"The mysterious gaps between scenes convey a poetic sense of lurching inevitability and fatalism. It’s not suspension of disbelief that is required of the audience so much as a leap of faith, much like Lorna is required to see the ends justifying the means."

When Claudy kicks the habit, his personality changes and Lorna is moved by his strength. No longer does she see him as an accessory in realising her dreams, thus experiencing a crisis of conscience and insisting that Fabio convince the Russian to wait for a divorce settlement. This scenario sets the stage for dread-inducing, will-she-or-won’t-she-participate suspense and moral discomfort. But the Dardennes eschew that natural storytelling inclination for a gambit that draws us closer into Lorna’s headspace and her psychological disorientation, showing three stages that demonstrate the extremes of her feelings toward Claudy only without the explicit connective tissue that would make each stage dramatically cohesive (at least at first blush).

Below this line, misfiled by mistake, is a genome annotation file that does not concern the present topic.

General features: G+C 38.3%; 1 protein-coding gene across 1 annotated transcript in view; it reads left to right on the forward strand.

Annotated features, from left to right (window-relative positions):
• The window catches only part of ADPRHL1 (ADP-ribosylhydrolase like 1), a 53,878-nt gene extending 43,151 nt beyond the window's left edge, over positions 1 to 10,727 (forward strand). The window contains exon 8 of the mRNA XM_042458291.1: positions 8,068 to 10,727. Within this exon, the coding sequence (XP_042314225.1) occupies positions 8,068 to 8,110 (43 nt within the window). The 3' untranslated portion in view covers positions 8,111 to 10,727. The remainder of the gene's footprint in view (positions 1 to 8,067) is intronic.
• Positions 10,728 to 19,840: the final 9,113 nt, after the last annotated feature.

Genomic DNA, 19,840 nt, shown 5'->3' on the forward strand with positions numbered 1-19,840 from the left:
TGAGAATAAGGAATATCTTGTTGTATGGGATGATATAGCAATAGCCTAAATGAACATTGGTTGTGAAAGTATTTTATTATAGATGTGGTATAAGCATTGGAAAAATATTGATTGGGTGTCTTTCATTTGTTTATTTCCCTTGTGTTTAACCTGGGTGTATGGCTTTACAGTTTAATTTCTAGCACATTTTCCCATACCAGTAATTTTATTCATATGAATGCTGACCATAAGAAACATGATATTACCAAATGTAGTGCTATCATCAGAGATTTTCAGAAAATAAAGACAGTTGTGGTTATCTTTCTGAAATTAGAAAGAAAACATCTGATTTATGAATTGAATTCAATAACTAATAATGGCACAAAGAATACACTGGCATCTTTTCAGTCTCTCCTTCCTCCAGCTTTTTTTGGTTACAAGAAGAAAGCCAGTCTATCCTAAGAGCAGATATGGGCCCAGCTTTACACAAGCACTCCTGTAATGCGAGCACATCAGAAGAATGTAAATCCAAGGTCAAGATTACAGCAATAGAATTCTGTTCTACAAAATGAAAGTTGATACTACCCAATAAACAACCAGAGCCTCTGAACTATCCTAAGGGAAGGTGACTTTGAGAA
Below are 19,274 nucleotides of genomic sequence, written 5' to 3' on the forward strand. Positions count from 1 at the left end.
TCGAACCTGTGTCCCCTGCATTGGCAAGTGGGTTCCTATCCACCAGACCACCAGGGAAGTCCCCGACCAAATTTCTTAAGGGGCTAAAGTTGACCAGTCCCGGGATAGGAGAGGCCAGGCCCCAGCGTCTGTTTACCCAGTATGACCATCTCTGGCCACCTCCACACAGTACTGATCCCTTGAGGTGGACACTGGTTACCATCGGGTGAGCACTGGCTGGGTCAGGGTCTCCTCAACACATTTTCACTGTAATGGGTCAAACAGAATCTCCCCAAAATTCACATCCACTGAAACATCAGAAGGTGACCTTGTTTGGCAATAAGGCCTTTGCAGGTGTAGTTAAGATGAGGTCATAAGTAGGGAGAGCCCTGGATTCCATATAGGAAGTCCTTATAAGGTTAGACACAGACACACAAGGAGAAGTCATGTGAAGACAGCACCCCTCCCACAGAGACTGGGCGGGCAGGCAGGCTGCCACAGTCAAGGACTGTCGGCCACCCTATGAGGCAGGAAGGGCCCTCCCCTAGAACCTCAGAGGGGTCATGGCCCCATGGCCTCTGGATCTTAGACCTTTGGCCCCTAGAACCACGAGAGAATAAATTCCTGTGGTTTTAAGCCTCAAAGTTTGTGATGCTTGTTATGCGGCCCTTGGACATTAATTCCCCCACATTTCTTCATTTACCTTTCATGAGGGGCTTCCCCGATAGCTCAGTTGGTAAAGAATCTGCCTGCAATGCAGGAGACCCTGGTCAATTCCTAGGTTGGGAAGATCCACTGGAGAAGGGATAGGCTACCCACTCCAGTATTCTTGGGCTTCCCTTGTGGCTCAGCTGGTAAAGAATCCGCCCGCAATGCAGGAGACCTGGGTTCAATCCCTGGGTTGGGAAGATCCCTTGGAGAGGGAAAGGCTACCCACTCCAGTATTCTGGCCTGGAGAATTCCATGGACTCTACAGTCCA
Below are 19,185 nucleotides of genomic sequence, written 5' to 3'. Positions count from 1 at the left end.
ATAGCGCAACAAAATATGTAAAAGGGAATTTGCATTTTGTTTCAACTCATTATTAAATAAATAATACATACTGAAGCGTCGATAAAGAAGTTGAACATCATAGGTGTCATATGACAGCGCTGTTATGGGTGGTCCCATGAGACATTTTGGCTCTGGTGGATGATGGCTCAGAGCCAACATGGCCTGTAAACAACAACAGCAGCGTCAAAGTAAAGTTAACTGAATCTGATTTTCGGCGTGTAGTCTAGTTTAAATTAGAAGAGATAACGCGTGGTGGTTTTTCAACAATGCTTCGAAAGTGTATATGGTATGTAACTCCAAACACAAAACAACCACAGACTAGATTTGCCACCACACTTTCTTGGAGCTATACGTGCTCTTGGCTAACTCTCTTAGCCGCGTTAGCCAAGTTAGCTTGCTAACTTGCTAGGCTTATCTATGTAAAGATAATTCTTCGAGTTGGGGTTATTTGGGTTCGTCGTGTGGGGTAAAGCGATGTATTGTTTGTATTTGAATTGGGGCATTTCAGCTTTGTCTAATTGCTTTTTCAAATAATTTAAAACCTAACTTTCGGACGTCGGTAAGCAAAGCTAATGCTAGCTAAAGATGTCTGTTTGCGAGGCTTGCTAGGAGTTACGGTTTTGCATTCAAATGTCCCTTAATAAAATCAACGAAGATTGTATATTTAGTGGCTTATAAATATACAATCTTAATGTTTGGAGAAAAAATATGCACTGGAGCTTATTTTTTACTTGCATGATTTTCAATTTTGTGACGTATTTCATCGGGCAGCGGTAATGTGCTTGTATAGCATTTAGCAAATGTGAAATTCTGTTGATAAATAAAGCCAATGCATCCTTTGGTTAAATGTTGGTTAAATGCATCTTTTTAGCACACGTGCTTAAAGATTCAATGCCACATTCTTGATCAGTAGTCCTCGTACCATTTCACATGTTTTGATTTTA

The first of these scenes involves Lorna impulsively making love to Claudy after fending off a dealer instrumental to the overdose scheme; whether it’s out of necessity – offering her body to him as a momentary substitute for the ecstasy offered by drugs – or love, or both is initially ambiguous. Dobroshi’s deliberately opaque performance doesn’t clarify much, but the next scene does: both Lorna and Claudy buying a bike together, before setting lunch plans for later that day. Immediately, however, this is followed by a scene in which Lorna is solemnly packing Claudy’s belongings from his apartment, indicating that Fabio’s original plan has been carried out in the indeterminate span of time between both scenes. Until these scenes, the pace is relatively languid despite the swaths of exposition, and ample screen time is devoted to just what the title promises: stretches where we’re invited to simply observe Lorna and contemplate the growing thicket of feelings that her poker-face belies. The effect that the A-to-C-without-B leap has on the film’s overall rhythm and progression initially seems downright violent, and is only partially smoothed out by a few later moments.